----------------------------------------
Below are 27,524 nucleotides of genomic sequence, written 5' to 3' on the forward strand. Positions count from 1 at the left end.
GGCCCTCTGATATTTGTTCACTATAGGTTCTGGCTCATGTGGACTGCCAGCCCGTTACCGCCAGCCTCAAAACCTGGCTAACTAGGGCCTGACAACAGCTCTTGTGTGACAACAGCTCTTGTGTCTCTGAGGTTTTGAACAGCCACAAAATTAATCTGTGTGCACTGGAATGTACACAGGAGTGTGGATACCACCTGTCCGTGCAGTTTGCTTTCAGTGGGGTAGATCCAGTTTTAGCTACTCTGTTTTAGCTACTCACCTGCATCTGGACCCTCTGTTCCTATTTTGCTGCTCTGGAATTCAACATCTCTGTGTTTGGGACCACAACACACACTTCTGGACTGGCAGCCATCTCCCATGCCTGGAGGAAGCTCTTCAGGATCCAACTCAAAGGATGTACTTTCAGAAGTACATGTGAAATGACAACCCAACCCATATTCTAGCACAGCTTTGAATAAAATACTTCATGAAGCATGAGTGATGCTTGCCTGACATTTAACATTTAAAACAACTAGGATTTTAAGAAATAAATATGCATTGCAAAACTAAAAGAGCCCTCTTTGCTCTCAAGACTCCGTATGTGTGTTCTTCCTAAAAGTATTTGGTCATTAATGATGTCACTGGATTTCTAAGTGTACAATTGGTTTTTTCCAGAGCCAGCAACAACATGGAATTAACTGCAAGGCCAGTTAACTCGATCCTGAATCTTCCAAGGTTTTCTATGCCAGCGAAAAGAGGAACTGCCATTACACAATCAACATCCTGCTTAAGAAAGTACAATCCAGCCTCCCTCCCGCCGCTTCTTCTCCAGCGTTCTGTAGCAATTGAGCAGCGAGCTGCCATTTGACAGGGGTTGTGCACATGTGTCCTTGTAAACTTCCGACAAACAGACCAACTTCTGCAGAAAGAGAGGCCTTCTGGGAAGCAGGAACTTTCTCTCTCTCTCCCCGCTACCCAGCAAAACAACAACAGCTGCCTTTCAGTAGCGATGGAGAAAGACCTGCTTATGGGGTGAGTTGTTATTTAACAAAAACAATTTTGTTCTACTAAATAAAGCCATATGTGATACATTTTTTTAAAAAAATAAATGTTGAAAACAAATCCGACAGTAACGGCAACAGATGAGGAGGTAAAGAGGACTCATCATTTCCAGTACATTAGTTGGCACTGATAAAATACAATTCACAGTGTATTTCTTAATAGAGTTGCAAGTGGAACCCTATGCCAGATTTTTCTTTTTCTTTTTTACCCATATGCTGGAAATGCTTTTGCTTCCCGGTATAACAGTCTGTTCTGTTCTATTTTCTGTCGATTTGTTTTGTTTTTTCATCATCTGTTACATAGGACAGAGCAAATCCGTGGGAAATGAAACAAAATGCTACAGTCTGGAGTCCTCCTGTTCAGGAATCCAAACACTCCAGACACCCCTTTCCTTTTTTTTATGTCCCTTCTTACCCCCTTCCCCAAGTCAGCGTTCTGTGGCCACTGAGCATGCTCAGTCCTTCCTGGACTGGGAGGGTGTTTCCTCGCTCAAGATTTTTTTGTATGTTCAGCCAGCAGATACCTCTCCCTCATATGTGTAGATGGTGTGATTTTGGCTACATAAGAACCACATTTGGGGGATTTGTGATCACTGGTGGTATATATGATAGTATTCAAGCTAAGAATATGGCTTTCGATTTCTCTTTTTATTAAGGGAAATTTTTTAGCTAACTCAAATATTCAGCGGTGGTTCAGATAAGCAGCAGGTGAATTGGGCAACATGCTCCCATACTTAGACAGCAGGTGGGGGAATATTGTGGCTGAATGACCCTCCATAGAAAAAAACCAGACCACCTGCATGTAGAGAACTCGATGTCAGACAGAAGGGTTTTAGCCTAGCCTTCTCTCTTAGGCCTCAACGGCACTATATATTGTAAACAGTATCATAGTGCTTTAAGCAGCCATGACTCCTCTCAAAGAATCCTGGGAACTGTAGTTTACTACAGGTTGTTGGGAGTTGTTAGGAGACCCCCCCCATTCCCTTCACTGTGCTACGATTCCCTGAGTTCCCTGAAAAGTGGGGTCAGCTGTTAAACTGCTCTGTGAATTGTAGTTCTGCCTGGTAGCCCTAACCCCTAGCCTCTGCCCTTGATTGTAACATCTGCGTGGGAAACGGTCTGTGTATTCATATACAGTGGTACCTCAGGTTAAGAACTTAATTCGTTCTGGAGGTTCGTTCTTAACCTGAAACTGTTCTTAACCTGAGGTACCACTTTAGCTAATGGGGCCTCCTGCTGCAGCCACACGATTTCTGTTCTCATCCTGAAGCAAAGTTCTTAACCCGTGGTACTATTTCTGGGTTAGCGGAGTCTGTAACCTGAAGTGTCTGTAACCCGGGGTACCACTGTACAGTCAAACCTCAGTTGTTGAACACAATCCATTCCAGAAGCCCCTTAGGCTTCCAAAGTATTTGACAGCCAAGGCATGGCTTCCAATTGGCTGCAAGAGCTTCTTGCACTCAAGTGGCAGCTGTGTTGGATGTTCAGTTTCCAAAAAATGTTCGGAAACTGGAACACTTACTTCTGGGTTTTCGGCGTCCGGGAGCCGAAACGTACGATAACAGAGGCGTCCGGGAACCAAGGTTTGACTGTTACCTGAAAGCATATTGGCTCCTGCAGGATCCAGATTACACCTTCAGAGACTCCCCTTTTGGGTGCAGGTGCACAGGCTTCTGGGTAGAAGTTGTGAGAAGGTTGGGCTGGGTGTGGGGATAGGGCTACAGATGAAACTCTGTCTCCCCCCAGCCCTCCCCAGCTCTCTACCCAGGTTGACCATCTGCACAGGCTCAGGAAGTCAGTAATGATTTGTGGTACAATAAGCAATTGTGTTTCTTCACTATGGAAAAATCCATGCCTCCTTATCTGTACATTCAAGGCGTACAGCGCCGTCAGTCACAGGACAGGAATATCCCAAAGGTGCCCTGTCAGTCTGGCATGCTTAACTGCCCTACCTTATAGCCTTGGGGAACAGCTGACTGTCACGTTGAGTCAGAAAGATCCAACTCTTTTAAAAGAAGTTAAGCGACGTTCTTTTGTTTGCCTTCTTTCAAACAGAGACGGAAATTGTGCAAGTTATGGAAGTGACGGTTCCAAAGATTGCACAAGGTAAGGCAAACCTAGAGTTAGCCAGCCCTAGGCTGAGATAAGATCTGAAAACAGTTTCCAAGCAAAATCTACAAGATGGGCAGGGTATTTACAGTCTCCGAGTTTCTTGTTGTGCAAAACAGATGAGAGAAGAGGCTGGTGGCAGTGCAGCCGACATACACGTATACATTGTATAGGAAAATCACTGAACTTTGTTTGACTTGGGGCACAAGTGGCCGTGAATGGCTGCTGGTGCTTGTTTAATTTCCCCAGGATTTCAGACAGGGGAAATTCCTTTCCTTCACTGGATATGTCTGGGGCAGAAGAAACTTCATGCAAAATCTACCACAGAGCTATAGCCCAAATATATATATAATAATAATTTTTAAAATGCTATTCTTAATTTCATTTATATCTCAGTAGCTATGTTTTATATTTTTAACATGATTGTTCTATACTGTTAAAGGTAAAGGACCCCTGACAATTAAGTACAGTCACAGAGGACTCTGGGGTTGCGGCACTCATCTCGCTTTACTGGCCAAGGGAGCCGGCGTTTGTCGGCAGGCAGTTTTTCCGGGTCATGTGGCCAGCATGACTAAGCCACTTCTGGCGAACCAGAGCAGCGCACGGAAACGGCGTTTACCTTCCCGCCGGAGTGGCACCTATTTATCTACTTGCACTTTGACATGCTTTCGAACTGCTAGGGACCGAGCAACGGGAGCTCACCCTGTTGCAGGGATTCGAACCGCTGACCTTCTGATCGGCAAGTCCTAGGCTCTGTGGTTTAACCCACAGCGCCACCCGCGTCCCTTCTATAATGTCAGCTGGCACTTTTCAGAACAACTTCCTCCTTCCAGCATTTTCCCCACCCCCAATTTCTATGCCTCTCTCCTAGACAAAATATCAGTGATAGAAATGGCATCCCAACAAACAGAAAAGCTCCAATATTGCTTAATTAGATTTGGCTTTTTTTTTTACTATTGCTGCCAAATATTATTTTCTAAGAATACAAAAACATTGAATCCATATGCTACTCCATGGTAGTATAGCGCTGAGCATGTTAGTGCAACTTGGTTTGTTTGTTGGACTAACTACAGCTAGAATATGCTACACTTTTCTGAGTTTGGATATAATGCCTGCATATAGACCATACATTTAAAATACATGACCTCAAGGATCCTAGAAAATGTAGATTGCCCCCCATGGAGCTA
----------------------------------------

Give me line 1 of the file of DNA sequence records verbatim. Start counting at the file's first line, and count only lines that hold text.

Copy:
Below are 27,524 nucleotides of genomic sequence, written 5' to 3' on the forward strand. Positions count from 1 at the left end.